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How to Beat the Fat-and-Forty Syndrome

by Ruby Bayan

The Fat-and-Forty Syndrome is the result of a natural maturation and aging process. On a woman it's a slow, almost unnoticeable shift from the muscle-to-fat ratio during her twenties (normally 2.5 pounds of muscle to 1 pound of fat) to that during her forties (less than 2.5 pounds of muscle to more than 1 pound of fat!).

From her twenties to her forties, the average lady loses half a pound of muscle a year. If she manages to maintain a constant weight over that period of time, what actually happened, through the natural course of things, was her muscles were simply replaced by an equal quantity of fat. Effectively, that's 10 pounds of muscle taken over by fat over the twenty years.

Happening very gradually, this shift from muscle to fat content in the body becomes obvious when she reaches the big "four-o." She still fits into a waist size 28 but the curvy buttocks muscles that used to fill up her denim pants' behind have been replaced by the tummy bulges that now fill up the front. Same size, but not same shape!

People generally grow fat at forty because of the deterioration of aging muscles, caused by the tendency to slow down on overall activity, not to mention the hormonal changes that cannot be deterred. Body fat builds up because the calorie-burning muscles are wasting away.

Some middle-aged women will desperately engage in crash diets -- but that only upsets the body's metabolism. The body thinks that because there's not enough food to burn, it's starving. It burns muscle together with the fat. Then, as soon as there is a bit of an abundance of food, the body compensates by storing fat, just in case there's another shortage of food. Not everyone understands this natural mechanism.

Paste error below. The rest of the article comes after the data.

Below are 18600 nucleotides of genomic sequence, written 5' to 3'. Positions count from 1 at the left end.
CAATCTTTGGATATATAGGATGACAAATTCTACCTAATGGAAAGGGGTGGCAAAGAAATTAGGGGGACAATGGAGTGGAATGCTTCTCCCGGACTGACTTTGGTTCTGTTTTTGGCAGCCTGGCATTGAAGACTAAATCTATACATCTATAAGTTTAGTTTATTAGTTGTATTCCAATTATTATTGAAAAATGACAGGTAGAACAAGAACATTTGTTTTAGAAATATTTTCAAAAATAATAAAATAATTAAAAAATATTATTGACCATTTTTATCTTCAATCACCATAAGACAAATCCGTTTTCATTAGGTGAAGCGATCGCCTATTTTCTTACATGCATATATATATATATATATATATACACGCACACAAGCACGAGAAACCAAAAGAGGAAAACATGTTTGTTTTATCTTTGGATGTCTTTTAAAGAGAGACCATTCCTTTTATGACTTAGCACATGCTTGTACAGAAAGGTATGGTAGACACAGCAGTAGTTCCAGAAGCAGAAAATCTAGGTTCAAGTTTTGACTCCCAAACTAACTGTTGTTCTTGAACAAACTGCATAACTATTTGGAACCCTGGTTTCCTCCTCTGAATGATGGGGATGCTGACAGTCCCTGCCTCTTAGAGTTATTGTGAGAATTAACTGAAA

So, the Fat-and-Forty Syndrome ultimately sets in -- backed up by ignorance and myth, and compounded by social practice (i.e., "the good life"). Fortunately, this disheartening situation can be beaten. Here's how:

  1. Exercise not to burn calories but to strengthen muscle. Dr. Ellington Darden, Founding Director of Research for Nautilus Sports/Medical Industries, says, "The first purpose of exercise is to force the body to increase, or at least maintain its calorie-burning muscle mass. When calorie consumption is below its daily expenditure, the body will just as likely burn muscle as fat for energy, unless there is a demand placed on the muscle to increase in size and strength." In other words, because you are exercising to keep your muscles firm and strong, your body will burn the expendable fat in order to maintain the muscles.

  2. Concentrate on fat loss, not weight loss. A woman weighing 130 pounds wearing a size-medium is very different from one weighing 130 pounds wearing a size-large. The difference is in body-shaping muscle, which can be achieved only through an effective strength-training program. Emphasis must be placed on body composition -- the ratio of muscle to fat -- and not weight. Inches and firmness, not pounds. Shape, not dress size.

  3. Forget crash diets and quick-and-easy solutions -- they don't work. Excess fat results from overeating a little bit for a long time, coupled with a lifestyle that makes little or no effort to at least maintain muscle mass. Crash diets may tip the scale for a while, but eventually, it messes up the body's metabolism, and leads to what everyone knows as the yo-yo syndrome. On the long-term, a messed up metabolism leads to accelerated storage of fat. The key is to eat the right kinds of food, and always in moderation. Little excesses add up. And you can't just stop eating to get rid of them.

  4. Be conscious of the aging process and deal with it accordingly. No one can stop the clock -- at least not yet. Forty WILL come around. So will aging muscles, deteriorating bones, and tiring vital organs. The slim, fit, energetic body proportions of the twenties will soon give way to the saggy, lumpy, sluggish disproportionate shape of the forties. Unless... unless there is conscious, persistent, and patient effort to keep the muscle-fat ratio at its ideal 2.5 to 1. This can be achieved through a healthy lifestyle of a moderate-calorie, well-balanced diet, and regular strengthening exercises.

The bottom line is this: the Fat-and-Forty Syndrome is a result of ignorance and negligence. If you are aware of the basic tendencies of the human body, you will know how to optimize them to your benefit. So, by the time you reach your prime, you will be happy to note that fat-and-forty has become firm-and-fit.

[Also published in PowerHouseGym.com, 2001]

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